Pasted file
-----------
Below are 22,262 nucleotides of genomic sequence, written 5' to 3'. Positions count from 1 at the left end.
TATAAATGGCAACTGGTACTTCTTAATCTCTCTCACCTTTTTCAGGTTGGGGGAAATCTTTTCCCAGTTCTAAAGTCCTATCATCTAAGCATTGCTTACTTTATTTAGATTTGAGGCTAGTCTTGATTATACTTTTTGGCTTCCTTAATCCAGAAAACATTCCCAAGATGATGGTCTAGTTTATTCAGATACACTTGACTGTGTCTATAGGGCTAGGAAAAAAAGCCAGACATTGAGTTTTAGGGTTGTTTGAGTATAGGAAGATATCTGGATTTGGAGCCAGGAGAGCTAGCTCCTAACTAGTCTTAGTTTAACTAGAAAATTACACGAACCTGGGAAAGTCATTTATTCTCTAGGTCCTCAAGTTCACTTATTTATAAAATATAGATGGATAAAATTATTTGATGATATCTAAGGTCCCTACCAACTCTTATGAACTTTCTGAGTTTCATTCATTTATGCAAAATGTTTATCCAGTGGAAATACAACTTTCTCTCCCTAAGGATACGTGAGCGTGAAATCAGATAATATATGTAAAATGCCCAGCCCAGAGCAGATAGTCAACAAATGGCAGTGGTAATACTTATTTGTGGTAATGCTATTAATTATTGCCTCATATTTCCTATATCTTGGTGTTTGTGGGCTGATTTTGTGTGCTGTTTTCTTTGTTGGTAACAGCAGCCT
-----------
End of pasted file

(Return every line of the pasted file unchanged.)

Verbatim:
Below are 22,262 nucleotides of genomic sequence, written 5' to 3'. Positions count from 1 at the left end.
TATAAATGGCAACTGGTACTTCTTAATCTCTCTCACCTTTTTCAGGTTGGGGGAAATCTTTTCCCAGTTCTAAAGTCCTATCATCTAAGCATTGCTTACTTTATTTAGATTTGAGGCTAGTCTTGATTATACTTTTTGGCTTCCTTAATCCAGAAAACATTCCCAAGATGATGGTCTAGTTTATTCAGATACACTTGACTGTGTCTATAGGGCTAGGAAAAAAAGCCAGACATTGAGTTTTAGGGTTGTTTGAGTATAGGAAGATATCTGGATTTGGAGCCAGGAGAGCTAGCTCCTAACTAGTCTTAGTTTAACTAGAAAATTACACGAACCTGGGAAAGTCATTTATTCTCTAGGTCCTCAAGTTCACTTATTTATAAAATATAGATGGATAAAATTATTTGATGATATCTAAGGTCCCTACCAACTCTTATGAACTTTCTGAGTTTCATTCATTTATGCAAAATGTTTATCCAGTGGAAATACAACTTTCTCTCCCTAAGGATACGTGAGCGTGAAATCAGATAATATATGTAAAATGCCCAGCCCAGAGCAGATAGTCAACAAATGGCAGTGGTAATACTTATTTGTGGTAATGCTATTAATTATTGCCTCATATTTCCTATATCTTGGTGTTTGTGGGCTGATTTTGTGTGCTGTTTTCTTTGTTGGTAACAGCAGCCT